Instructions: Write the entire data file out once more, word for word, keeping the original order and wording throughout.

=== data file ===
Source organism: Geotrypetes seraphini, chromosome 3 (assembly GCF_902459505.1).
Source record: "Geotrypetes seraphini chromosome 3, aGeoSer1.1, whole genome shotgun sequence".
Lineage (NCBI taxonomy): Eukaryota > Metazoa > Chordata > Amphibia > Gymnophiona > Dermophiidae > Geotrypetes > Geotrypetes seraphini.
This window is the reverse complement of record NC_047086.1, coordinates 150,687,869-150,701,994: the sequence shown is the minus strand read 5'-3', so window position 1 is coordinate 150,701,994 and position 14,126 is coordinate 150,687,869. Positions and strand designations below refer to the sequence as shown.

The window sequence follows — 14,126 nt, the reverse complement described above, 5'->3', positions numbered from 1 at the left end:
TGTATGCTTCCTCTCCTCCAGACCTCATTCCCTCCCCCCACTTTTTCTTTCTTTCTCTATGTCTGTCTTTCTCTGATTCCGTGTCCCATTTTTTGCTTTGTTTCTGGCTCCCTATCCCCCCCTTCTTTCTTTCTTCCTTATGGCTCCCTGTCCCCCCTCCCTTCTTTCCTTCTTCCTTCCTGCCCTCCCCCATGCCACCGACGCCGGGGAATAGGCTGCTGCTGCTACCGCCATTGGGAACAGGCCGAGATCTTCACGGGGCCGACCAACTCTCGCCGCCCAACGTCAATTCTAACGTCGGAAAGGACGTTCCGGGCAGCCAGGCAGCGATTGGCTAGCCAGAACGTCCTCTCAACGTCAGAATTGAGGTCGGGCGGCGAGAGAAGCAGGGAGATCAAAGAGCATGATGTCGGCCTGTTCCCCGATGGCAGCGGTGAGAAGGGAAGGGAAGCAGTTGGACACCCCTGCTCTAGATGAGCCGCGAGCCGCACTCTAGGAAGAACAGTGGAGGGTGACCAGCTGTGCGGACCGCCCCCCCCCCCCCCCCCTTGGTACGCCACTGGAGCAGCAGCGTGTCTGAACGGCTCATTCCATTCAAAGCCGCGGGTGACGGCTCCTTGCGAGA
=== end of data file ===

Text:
Source organism: Geotrypetes seraphini, chromosome 3 (assembly GCF_902459505.1).
Source record: "Geotrypetes seraphini chromosome 3, aGeoSer1.1, whole genome shotgun sequence".
Lineage (NCBI taxonomy): Eukaryota > Metazoa > Chordata > Amphibia > Gymnophiona > Dermophiidae > Geotrypetes > Geotrypetes seraphini.
This window is the reverse complement of record NC_047086.1, coordinates 150,687,869-150,701,994: the sequence shown is the minus strand read 5'-3', so window position 1 is coordinate 150,701,994 and position 14,126 is coordinate 150,687,869. Positions and strand designations below refer to the sequence as shown.

The window sequence follows — 14,126 nt, the reverse complement described above, 5'->3', positions numbered from 1 at the left end:
TGTATGCTTCCTCTCCTCCAGACCTCATTCCCTCCCCCCACTTTTTCTTTCTTTCTCTATGTCTGTCTTTCTCTGATTCCGTGTCCCATTTTTTGCTTTGTTTCTGGCTCCCTATCCCCCCCTTCTTTCTTTCTTCCTTATGGCTCCCTGTCCCCCCTCCCTTCTTTCCTTCTTCCTTCCTGCCCTCCCCCATGCCACCGACGCCGGGGAATAGGCTGCTGCTGCTACCGCCATTGGGAACAGGCCGAGATCTTCACGGGGCCGACCAACTCTCGCCGCCCAACGTCAATTCTAACGTCGGAAAGGACGTTCCGGGCAGCCAGGCAGCGATTGGCTAGCCAGAACGTCCTCTCAACGTCAGAATTGAGGTCGGGCGGCGAGAGAAGCAGGGAGATCAAAGAGCATGATGTCGGCCTGTTCCCCGATGGCAGCGGTGAGAAGGGAAGGGAAGCAGTTGGACACCCCTGCTCTAGATGAGCCGCGAGCCGCACTCTAGGAAGAACAGTGGAGGGTGACCAGCTGTGCGGACCGCCCCCCCCCCCCCCCCCTTGGTACGCCACTGGAGCAGCAGCGTGTCTGAACGGCTCATTCCATTCAAAGCCGCGGGTGACGGCTCCTTGCGAGA